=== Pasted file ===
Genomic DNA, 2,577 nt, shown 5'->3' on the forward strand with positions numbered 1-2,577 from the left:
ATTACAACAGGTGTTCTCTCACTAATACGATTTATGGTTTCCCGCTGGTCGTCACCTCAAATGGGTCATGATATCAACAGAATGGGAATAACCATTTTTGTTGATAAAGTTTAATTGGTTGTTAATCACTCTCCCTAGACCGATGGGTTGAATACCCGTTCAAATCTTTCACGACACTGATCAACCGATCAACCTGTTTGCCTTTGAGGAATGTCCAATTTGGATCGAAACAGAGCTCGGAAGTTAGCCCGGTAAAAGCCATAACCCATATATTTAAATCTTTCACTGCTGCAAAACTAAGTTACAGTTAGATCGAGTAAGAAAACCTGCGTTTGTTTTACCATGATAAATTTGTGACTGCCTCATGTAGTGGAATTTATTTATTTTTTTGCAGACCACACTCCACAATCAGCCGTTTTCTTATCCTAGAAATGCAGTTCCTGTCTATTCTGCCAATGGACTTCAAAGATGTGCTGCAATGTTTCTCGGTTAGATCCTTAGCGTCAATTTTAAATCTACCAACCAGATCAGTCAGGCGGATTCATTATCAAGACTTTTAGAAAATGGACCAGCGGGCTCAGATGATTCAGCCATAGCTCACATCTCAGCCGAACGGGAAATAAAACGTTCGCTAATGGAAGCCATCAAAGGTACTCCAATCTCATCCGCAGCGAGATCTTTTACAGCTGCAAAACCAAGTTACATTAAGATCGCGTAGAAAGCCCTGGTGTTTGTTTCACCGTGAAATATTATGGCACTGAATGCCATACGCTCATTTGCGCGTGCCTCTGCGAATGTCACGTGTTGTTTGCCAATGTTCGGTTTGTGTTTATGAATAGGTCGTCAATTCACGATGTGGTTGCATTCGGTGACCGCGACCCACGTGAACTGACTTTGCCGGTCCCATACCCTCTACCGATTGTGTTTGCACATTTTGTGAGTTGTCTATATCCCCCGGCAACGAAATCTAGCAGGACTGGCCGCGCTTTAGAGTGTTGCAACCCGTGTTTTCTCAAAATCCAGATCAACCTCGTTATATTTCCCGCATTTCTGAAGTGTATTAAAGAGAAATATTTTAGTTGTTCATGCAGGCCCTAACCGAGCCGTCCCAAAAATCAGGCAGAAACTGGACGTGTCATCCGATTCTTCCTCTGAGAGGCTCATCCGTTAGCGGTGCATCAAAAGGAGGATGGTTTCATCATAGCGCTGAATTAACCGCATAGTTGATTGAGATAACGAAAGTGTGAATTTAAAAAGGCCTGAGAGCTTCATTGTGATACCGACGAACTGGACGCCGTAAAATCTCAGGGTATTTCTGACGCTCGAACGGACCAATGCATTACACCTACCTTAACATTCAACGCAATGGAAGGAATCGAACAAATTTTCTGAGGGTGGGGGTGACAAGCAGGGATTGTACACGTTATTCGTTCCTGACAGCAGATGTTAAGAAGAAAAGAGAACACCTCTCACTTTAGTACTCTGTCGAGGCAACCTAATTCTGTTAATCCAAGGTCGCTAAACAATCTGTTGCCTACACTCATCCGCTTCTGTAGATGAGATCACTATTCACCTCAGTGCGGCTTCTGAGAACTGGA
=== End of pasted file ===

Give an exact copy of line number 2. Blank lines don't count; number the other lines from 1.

ATTACAACAGGTGTTCTCTCACTAATACGATTTATGGTTTCCCGCTGGTCGTCACCTCAAATGGGTCATGATATCAACAGAATGGGAATAACCATTTTTGTTGATAAAGTTTAATTGGTTGTTAATCACTCTCCCTAGACCGATGGGTTGAATACCCGTTCAAATCTTTCACGACACTGATCAACCGATCAACCTGTTTGCCTTTGAGGAATGTCCAATTTGGATCGAAACAGAGCTCGGAAGTTAGCCCGGTAAAAGCCATAACCCATATATTTAAATCTTTCACTGCTGCAAAACTAAGTTACAGTTAGATCGAGTAAGAAAACCTGCGTTTGTTTTACCATGATAAATTTGTGACTGCCTCATGTAGTGGAATTTATTTATTTTTTTGCAGACCACACTCCACAATCAGCCGTTTTCTTATCCTAGAAATGCAGTTCCTGTCTATTCTGCCAATGGACTTCAAAGATGTGCTGCAATGTTTCTCGGTTAGATCCTTAGCGTCAATTTTAAATCTACCAACCAGATCAGTCAGGCGGATTCATTATCAAGACTTTTAGAAAATGGACCAGCGGGCTCAGATGATTCAGCCATAGCTCACATCTCAGCCGAACGGGAAATAAAACGTTCGCTAATGGAAGCCATCAAAGGTACTCCAATCTCATCCGCAGCGAGATCTTTTACAGCTGCAAAACCAAGTTACATTAAGATCGCGTAGAAAGCCCTGGTGTTTGTTTCACCGTGAAATATTATGGCACTGAATGCCATACGCTCATTTGCGCGTGCCTCTGCGAATGTCACGTGTTGTTTGCCAATGTTCGGTTTGTGTTTATGAATAGGTCGTCAATTCACGATGTGGTTGCATTCGGTGACCGCGACCCACGTGAACTGACTTTGCCGGTCCCATACCCTCTACCGATTGTGTTTGCACATTTTGTGAGTTGTCTATATCCCCCGGCAACGAAATCTAGCAGGACTGGCCGCGCTTTAGAGTGTTGCAACCCGTGTTTTCTCAAAATCCAGATCAACCTCGTTATATTTCCCGCATTTCTGAAGTGTATTAAAGAGAAATATTTTAGTTGTTCATGCAGGCCCTAACCGAGCCGTCCCAAAAATCAGGCAGAAACTGGACGTGTCATCCGATTCTTCCTCTGAGAGGCTCATCCGTTAGCGGTGCATCAAAAGGAGGATGGTTTCATCATAGCGCTGAATTAACCGCATAGTTGATTGAGATAACGAAAGTGTGAATTTAAAAAGGCCTGAGAGCTTCATTGTGATACCGACGAACTGGACGCCGTAAAATCTCAGGGTATTTCTGACGCTCGAACGGACCAATGCATTACACCTACCTTAACATTCAACGCAATGGAAGGAATCGAACAAATTTTCTGAGGGTGGGGGTGACAAGCAGGGATTGTACACGTTATTCGTTCCTGACAGCAGATGTTAAGAAGAAAAGAGAACACCTCTCACTTTAGTACTCTGTCGAGGCAACCTAATTCTGTTAATCCAAGGTCGCTAAACAATCTGTTGCCTACACTCATCCGCTTCTGTAGATGAGATCACTATTCACCTCAGTGCGGCTTCTGAGAACTGGA